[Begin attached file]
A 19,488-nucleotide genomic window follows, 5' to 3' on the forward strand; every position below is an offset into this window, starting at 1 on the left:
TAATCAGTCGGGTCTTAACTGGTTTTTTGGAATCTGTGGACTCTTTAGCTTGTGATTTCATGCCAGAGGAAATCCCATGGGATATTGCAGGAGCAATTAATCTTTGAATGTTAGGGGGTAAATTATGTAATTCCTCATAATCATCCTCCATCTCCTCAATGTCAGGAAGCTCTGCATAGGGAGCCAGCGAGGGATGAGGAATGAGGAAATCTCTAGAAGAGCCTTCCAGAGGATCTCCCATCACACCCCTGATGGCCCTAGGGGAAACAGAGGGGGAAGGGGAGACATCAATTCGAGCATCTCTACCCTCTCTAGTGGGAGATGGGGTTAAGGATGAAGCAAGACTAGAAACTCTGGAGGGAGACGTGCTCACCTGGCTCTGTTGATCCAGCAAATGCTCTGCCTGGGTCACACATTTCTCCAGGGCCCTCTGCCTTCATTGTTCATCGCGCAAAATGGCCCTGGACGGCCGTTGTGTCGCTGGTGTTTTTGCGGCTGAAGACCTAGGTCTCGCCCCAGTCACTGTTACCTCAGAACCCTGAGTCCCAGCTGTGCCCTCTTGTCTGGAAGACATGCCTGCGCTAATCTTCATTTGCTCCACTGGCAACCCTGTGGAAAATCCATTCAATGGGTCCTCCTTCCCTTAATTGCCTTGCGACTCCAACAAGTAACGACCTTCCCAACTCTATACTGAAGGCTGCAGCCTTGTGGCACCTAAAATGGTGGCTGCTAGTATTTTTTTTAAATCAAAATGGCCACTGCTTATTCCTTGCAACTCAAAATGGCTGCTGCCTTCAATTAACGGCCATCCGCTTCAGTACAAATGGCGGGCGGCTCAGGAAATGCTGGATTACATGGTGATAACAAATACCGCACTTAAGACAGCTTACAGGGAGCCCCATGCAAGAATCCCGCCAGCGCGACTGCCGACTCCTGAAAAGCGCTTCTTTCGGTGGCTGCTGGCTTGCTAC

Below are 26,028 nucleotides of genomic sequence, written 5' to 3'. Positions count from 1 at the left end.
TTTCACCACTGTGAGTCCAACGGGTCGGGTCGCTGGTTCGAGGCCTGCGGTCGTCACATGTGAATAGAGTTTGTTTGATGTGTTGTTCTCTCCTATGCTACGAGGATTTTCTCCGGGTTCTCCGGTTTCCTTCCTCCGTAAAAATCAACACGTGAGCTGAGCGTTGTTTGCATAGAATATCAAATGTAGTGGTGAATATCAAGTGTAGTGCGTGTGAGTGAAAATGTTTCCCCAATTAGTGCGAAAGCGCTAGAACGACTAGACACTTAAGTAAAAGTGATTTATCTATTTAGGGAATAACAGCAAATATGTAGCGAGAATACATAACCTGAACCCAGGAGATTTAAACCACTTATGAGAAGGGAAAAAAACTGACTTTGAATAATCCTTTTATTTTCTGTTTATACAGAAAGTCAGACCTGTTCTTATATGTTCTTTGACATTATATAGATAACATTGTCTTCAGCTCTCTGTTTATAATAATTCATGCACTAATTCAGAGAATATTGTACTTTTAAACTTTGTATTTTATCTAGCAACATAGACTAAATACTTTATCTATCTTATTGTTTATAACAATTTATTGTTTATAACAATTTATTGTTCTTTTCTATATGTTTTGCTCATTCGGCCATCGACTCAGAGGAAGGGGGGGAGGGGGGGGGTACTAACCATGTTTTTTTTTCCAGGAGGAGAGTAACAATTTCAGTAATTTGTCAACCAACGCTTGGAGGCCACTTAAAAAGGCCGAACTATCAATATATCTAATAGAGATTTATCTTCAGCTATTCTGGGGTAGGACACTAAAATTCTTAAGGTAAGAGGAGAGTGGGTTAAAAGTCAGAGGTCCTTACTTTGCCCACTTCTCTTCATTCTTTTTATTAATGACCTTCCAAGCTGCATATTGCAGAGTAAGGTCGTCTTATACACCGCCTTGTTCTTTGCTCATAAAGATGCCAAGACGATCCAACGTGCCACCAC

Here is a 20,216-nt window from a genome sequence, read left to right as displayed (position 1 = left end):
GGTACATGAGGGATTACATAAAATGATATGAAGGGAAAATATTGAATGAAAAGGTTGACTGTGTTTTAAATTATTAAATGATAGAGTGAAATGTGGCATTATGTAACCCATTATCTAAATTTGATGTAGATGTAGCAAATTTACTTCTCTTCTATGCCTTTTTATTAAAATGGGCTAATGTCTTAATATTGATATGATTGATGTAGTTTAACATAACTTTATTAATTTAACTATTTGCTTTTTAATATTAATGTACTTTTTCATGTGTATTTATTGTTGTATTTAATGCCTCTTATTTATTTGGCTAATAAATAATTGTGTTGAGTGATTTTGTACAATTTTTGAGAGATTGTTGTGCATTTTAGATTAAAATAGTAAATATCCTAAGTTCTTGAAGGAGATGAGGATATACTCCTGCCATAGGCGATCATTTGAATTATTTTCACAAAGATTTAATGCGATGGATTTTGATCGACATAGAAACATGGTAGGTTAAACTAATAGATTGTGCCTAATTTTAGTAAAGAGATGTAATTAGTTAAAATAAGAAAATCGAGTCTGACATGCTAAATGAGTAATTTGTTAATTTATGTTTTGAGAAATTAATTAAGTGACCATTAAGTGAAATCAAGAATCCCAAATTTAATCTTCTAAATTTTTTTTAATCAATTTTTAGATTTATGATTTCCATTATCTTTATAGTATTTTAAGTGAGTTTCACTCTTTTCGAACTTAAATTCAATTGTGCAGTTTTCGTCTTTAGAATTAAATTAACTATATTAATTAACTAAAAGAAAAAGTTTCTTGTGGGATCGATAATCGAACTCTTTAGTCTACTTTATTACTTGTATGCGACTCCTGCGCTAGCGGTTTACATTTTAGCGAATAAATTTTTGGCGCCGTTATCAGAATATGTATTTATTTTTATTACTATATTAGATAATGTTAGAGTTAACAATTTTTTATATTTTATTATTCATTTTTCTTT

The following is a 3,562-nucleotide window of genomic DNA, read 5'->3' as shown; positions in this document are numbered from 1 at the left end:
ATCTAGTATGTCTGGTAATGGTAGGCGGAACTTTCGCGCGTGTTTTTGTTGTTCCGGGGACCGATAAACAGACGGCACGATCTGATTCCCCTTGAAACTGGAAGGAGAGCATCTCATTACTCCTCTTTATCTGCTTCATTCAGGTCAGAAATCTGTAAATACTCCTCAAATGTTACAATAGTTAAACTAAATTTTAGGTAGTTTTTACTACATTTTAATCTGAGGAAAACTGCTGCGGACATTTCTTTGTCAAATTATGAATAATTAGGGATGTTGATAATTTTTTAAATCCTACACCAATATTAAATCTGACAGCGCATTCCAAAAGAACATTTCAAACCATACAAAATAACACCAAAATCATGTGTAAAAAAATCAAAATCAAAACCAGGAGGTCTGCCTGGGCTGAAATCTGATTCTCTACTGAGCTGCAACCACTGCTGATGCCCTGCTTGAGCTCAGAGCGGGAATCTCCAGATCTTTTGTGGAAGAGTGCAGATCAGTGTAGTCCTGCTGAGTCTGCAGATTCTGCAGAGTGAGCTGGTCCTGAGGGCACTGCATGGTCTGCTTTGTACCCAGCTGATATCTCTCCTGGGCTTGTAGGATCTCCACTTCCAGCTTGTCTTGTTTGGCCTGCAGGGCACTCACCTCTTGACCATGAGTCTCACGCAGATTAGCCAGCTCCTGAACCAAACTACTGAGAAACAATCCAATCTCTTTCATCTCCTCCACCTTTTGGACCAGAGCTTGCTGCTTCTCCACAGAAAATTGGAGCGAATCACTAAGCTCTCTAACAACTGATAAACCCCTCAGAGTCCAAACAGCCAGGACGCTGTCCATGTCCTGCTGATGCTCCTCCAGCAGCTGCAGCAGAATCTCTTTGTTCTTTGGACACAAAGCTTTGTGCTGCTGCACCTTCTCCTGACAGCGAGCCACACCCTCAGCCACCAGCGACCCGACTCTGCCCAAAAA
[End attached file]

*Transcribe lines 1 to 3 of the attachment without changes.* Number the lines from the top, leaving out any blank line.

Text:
A 19,488-nucleotide genomic window follows, 5' to 3' on the forward strand; every position below is an offset into this window, starting at 1 on the left:
TAATCAGTCGGGTCTTAACTGGTTTTTTGGAATCTGTGGACTCTTTAGCTTGTGATTTCATGCCAGAGGAAATCCCATGGGATATTGCAGGAGCAATTAATCTTTGAATGTTAGGGGGTAAATTATGTAATTCCTCATAATCATCCTCCATCTCCTCAATGTCAGGAAGCTCTGCATAGGGAGCCAGCGAGGGATGAGGAATGAGGAAATCTCTAGAAGAGCCTTCCAGAGGATCTCCCATCACACCCCTGATGGCCCTAGGGGAAACAGAGGGGGAAGGGGAGACATCAATTCGAGCATCTCTACCCTCTCTAGTGGGAGATGGGGTTAAGGATGAAGCAAGACTAGAAACTCTGGAGGGAGACGTGCTCACCTGGCTCTGTTGATCCAGCAAATGCTCTGCCTGGGTCACACATTTCTCCAGGGCCCTCTGCCTTCATTGTTCATCGCGCAAAATGGCCCTGGACGGCCGTTGTGTCGCTGGTGTTTTTGCGGCTGAAGACCTAGGTCTCGCCCCAGTCACTGTTACCTCAGAACCCTGAGTCCCAGCTGTGCCCTCTTGTCTGGAAGACATGCCTGCGCTAATCTTCATTTGCTCCACTGGCAACCCTGTGGAAAATCCATTCAATGGGTCCTCCTTCCCTTAATTGCCTTGCGACTCCAACAAGTAACGACCTTCCCAACTCTATACTGAAGGCTGCAGCCTTGTGGCACCTAAAATGGTGGCTGCTAGTATTTTTTTTAAATCAAAATGGCCACTGCTTATTCCTTGCAACTCAAAATGGCTGCTGCCTTCAATTAACGGCCATCCGCTTCAGTACAAATGGCGGGCGGCTCAGGAAATGCTGGATTACATGGTGATAACAAATACCGCACTTAAGACAGCTTACAGGGAGCCCCATGCAAGAATCCCGCCAGCGCGACTGCCGACTCCTGAAAAGCGCTTCTTTCGGTGGCTGCTGGCTTGCTAC

Below are 26,028 nucleotides of genomic sequence, written 5' to 3'. Positions count from 1 at the left end.